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This article was first published 6 years ago  » Business » Road construction companies go hi-tech; plan to use robotic flagmen

Road construction companies go hi-tech; plan to use robotic flagmen

By Amritha Pillay
January 24, 2018 22:25 IST
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The use of such robots can not only save lives but can also help road construction companies cut down on labour costs.

Image: A robotic flagman signals to maintain traffic during the maintenance and repairs on the Ahmedabad-Delhi national highway. Photograph: Amit Dave/Reuters

Next time you drive on a national highway, do not be surprised to see a robot flagman redirecting your vehicle off a construction patch.


The road ministry is planning a large-scale deployment of such robots in the near future, even as a few construction firms have already started using them.

A robotic flagman is an automated human skeleton made from plastic mounted on a stand and supported by a steel frame or wheels.

The government, as well as road construction companies, feels these robots will help cut down on both labour costs and loss of lives.

At least two companies - Ashoka Buildcon and IL&FS Transportation Networks (ITNL) - are using robots to regulate traffic at some of their construction sites.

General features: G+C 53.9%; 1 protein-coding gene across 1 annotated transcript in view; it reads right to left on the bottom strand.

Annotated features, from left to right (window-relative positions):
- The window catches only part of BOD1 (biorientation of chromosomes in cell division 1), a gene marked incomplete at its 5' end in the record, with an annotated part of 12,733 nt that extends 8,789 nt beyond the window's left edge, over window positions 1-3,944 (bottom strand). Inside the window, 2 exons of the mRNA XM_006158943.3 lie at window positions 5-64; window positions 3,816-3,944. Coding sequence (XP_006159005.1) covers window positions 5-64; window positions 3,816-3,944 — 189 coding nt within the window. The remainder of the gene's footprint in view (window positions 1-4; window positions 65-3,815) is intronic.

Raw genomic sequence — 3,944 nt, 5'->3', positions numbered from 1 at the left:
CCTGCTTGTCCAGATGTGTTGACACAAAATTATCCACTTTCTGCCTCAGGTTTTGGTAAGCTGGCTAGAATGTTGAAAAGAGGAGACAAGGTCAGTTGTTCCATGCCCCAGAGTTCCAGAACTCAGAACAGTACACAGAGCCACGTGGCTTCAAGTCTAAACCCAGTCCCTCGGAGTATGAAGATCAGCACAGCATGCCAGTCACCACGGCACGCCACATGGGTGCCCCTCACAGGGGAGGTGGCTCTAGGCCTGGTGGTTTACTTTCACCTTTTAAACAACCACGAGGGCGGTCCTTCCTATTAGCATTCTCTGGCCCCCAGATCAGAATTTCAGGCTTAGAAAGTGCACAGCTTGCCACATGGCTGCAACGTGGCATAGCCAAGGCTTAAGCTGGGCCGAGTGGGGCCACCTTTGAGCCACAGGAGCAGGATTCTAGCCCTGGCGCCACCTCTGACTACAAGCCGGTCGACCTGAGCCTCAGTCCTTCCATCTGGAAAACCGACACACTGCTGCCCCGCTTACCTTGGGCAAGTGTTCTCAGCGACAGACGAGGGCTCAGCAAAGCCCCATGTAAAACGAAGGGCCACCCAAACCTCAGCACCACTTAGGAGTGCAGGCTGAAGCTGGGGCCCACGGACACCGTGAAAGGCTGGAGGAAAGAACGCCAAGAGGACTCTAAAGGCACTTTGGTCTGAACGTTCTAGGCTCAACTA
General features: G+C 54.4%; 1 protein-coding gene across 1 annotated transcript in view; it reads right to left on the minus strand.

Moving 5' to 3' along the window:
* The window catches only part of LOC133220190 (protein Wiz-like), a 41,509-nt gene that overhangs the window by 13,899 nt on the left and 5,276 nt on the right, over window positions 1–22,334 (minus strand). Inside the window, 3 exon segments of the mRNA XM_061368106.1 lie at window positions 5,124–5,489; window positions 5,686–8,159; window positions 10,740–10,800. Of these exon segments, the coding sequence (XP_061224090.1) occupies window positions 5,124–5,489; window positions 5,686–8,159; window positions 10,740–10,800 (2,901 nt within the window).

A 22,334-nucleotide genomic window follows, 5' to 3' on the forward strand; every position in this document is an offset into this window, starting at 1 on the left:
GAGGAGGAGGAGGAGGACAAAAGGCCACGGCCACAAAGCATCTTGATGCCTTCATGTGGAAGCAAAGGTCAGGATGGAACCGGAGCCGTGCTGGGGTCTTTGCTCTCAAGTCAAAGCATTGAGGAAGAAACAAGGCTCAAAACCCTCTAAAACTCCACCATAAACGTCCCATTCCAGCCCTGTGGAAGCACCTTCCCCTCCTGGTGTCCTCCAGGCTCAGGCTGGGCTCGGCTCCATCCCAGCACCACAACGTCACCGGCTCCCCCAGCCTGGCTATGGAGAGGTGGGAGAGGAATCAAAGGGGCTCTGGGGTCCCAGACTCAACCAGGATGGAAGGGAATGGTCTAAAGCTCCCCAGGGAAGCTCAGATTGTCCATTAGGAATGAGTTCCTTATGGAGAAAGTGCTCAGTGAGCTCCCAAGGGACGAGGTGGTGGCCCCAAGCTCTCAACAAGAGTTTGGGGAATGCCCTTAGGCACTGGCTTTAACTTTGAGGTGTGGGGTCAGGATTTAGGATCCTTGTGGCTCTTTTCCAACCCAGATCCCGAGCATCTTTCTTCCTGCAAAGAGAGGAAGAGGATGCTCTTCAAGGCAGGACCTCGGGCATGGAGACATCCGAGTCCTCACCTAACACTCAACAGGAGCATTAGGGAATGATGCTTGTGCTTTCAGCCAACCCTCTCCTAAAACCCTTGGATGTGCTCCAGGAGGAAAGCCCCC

“Deploying a stationary robot in the direction of traffic can reduce the likeliness of an injury to a human being in case the vehicle enters a work zone,” said Mukund Sapre, executive director, ITNL, and managing director, IL&FS Engineering, in a note.

ITNL has been using these robots on the Ahmedabad-Mehsana, Vadodara-Halol, Jetpur-Rajkot, and Sikar-Bikaner road projects.

The road ministry in December informed Parliament it was toying with the idea of increasingly using robots at road construction and maintenance sites.

“One of the concessionaires has used robots for traffic diversion signalling during the road construction and maintenance works, leading to no accidents at construction sites.

"The feasibility of replication of this use of technology by other contractors is being explored,” the ministry said in response to a Lok Sabha question on technological innovations for road traffic problems, including frequent fatal accidents.

According to the ‘Road Accidents in India’ report, national highways accounted for 29.6 per cent of the road accidents and 34.5 per cent of the people killed in 2016.

The year saw 480,652 road accidents, which claimed 150,785 lives.

The use of such robots can not only save lives but can also help road construction companies cut down on labour costs.

In the past three to four years, labour costs have been the highest contributor to the increase in construction costs of highways. Labour costs involved in road construction have increased almost 50 per cent in the past three years.

Though flagmen are a small portion of the entire labour at work, this could be seen as a start of using advanced technology techniques for road construction.

The cost of a single robotic flagman is pegged at Rs 52,500, exclusive of the Goods and Services Tax (GST).

“The use of robot flagmen is saving costs up to certain extent… Labourers, who are now hired just to work as a flagman, can be used for the physical execution of works,” Sapre said.

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Amritha Pillay in Mumbai
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